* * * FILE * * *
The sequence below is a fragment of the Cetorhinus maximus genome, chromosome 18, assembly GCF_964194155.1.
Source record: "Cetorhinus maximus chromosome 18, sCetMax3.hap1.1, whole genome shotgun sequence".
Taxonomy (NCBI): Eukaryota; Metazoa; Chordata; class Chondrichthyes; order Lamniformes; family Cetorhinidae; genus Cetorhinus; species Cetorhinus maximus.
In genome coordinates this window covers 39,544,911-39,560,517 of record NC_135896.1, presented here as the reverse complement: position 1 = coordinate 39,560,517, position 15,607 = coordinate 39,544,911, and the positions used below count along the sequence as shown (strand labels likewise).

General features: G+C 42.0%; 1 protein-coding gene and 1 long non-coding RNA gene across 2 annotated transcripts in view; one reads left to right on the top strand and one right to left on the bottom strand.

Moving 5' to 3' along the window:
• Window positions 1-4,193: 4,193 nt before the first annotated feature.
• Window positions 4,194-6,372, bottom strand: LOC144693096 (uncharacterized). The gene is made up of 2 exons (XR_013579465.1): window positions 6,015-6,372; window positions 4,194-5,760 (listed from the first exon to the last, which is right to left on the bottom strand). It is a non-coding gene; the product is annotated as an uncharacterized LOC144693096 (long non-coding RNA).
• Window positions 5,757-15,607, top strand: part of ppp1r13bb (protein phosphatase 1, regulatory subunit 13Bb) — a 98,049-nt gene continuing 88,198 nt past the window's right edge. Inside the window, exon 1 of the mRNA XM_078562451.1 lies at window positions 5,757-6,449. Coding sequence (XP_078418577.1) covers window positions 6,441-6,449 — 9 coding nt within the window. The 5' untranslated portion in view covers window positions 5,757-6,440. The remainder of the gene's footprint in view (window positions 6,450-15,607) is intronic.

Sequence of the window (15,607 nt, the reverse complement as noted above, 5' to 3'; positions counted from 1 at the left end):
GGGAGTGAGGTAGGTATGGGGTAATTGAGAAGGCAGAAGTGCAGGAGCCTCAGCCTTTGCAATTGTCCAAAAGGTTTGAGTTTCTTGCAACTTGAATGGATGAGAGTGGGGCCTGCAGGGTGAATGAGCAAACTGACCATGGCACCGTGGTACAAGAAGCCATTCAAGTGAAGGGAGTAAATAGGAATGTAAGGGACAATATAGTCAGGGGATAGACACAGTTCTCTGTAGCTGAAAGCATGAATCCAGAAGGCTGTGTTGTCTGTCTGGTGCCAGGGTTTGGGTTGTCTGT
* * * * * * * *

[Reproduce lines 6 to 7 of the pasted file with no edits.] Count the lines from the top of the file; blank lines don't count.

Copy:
Moving 5' to 3' along the window:
• Window positions 1-4,193: 4,193 nt before the first annotated feature.